I've always enjoyed traveling to Morocco. It's a beautiful country with lots to offer, except when things go wrong and it becomes surreal.
On a two-day trip to train journalists in Rabat, I flew from Beirut to Casablanca, Morocco's main international airport, on September 4 with a small suitcase, my carry-on with work-related equipment, and a backpack.
Or so I thought.
Since one can't carry liquids, makeup and business attire in the cabin, I packed the bare necessities like spare underwear, spare hose, a small toothbrush and sample size tube of paste, along with emergency medication in my backpack.
Little did I realize they'd be my saviors for four days.
Beirut airport was crammed with passengers and the Royal Air Maroc (RAM) counter was totally chaotic.
Royal Air Maroc's chaotic check-in at Beirut airport (Abu-Fadil)
Entire families of Lebanese expats who had vacationed in Lebanon were heading back to their West African destinations via Casablanca.
They and their domestic helpers spilled out beyond the designated passenger lines.
Their luggage carts were piled high with everything short of the kitchen sink. How anyone would allow so many bags on board defies logic. The overload and insufferable passengers delayed us a whole hour.
On arrival at night in Casablanca I was dismayed to discover my suitcase was left behind. Airline officials decided the plane was too heavy and safety was at risk so they arbitrarily took luggage, including my bag, out of the hold.
Casablanca arrivals and lost luggage claims area (Abu-Fadil)
I dutifully filed a lost luggage form and took the car whose driver was waiting outside to my Rabat hotel - an absolute dive booked by my hosts.
Royal Air Maroc lost luggage claim form (Abu-Fadil)
The airline promised to have the bag placed on the next day's flight, also arriving at night, so I'd only be able to retrieve it on the eve of my departure and return trip to Lebanon. They did not deliver to hotels.
That meant no clothes, shoes, slippers, PJs or toilet items until my reunion with my suitcase given the tight schedule and work involved in the training program.
The hotel didn't provide a box of tissues in the room, there was no mini bar, there was barely any soap or shampoo and one had to ask for extra toilet paper.
There was no elevator - I was on the first floor - and the food left much to be desired. The only saving grace was free but very slow Internet service.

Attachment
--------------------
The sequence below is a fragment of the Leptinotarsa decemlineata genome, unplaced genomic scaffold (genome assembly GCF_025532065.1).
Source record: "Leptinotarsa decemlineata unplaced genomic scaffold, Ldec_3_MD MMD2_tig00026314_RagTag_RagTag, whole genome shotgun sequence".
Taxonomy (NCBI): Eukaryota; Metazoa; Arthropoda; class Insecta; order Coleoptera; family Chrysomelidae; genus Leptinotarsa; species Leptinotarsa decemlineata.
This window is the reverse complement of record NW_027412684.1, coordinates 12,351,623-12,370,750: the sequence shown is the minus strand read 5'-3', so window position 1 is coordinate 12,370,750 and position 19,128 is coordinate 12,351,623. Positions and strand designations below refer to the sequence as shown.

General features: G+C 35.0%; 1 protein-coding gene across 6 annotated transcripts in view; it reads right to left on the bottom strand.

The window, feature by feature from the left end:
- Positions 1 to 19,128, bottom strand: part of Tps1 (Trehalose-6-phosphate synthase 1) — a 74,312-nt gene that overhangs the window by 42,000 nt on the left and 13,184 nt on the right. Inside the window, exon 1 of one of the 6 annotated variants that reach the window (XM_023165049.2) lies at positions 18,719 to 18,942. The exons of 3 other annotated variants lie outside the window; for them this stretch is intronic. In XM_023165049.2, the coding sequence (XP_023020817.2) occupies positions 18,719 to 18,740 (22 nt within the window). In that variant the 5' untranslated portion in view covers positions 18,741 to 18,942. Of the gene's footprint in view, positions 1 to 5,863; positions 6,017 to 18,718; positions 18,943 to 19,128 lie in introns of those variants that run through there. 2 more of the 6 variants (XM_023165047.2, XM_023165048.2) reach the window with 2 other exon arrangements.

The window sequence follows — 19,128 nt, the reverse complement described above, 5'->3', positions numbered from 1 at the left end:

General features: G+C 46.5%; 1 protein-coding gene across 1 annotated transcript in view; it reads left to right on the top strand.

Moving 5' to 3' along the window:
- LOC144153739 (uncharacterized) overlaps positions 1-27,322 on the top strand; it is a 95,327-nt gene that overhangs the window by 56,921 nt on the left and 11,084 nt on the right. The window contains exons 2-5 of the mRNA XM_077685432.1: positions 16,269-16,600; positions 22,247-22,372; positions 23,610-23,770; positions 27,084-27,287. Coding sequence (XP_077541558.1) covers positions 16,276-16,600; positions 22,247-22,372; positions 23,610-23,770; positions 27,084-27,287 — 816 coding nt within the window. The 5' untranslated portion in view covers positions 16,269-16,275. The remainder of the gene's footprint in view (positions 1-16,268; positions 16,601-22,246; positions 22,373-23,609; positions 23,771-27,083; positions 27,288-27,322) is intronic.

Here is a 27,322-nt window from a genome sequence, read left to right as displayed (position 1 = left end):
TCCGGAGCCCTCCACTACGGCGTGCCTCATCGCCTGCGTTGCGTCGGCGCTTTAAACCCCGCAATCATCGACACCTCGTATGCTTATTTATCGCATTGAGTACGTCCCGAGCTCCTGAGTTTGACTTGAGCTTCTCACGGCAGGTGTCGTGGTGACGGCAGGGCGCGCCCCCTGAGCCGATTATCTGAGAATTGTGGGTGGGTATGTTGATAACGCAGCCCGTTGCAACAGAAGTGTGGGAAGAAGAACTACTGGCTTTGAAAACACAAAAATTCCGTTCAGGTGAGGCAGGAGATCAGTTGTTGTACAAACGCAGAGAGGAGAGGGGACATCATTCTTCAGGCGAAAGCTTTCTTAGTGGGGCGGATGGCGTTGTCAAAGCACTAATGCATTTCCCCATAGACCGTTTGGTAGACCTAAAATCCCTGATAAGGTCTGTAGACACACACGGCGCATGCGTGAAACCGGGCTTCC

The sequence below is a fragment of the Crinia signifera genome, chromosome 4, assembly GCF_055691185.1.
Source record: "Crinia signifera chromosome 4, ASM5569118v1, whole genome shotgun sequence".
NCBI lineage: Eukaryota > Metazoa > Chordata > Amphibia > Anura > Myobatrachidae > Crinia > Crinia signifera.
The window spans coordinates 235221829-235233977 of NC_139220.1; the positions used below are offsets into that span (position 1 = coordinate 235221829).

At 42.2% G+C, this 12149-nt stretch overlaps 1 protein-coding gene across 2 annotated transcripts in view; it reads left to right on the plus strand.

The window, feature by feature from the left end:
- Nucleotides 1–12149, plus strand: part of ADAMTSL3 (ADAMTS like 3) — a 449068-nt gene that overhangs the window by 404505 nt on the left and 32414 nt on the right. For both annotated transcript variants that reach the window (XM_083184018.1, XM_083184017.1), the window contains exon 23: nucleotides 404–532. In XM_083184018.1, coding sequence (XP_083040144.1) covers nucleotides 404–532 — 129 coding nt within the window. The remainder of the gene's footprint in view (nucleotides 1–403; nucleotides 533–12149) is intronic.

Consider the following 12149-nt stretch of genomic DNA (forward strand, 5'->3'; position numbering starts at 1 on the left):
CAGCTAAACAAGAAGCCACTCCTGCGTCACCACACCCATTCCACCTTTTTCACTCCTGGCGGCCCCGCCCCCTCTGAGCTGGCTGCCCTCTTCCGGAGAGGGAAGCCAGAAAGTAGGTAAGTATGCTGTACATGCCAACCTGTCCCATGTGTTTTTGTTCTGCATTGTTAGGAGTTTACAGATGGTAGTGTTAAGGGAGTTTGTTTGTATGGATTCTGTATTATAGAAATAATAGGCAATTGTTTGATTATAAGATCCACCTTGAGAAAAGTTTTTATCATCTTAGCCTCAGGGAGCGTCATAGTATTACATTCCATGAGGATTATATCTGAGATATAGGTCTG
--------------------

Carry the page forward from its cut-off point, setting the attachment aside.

Our local fixer told me the RAM flight from Beirut had arrived the following night but wasn't sure if the suitcase was on it. He suggested I go with his assigned driver to Casablanca with another participant in our group who'd also been bag-less since her arrival, which I did.
Casablanca to Rabat 96 kilometers (Abu-Fadil)
We're not talking about a trip around the corner.
The distance between Casablanca airport and the capital Rabat is 100 kilometers (62.1 miles) and takes almost 90 minutes, depending on traffic, speed limits and toll stations along the way - i.e. at least three hours round trip.
To my dismay, the suitcase wasn't there. Or so I was told.
A Royal Air Maroc staffer showed me on his computer terminal it was still in Beirut. I asked him to send a message asking it be kept there until my return the next day.
Casablanca's Mohammed V Airport (Abu-Fadil)
Day four (still in the same clothes) meant waking up at 4:00 a.m. in Rabat, going to Casablanca, and boarding my five-hour September 7 flight to Beirut.
On arrival I went straight to the lost luggage claims area after passport control to find my suitcase. A staffer on duty waved me in to the depot of endless rows of bags to look for mine.
It was nowhere in sight.
I had to file a new lost luggage claim and request my bag be placed, urgently, on the next flight from Casablanca to Beirut.
Beirut airport lost luggage claim (Abu-Fadil)
The form showed the suitcase was sent to Casablanca on September 5, so in essence, my three-hour trip on September 6 to find it should have yielded results.
More time wasted then the long drive home only to receive a call from Beirut airport's lost luggage department informing me my suitcase was on the flight with me coming back.
Does one laugh or cry?
I thanked the staffer and said I'd go back on Sunday morning (September 8) to pick it up.
It was there, but marked "Transit" for some strange reason when my final destination going out was Casablanca.
My suitcase wrongly marked as "Transit" (Abu-Fadil)
I was under the mistaken impression the RAM employees were literate and could tell a transit passenger from one who was staying in the country.
RAM had shuttled my bag four times in four days between Beirut and Casablanca and almost destroyed it.
The airline's representatives never apologized, didn't offer to have it delivered, and seemed totally oblivious to the inconvenience they'd caused.
RAM shuttled my bag four times in four days (Abu-Fadil)
I highly recommend they be given intensive courses in customer service.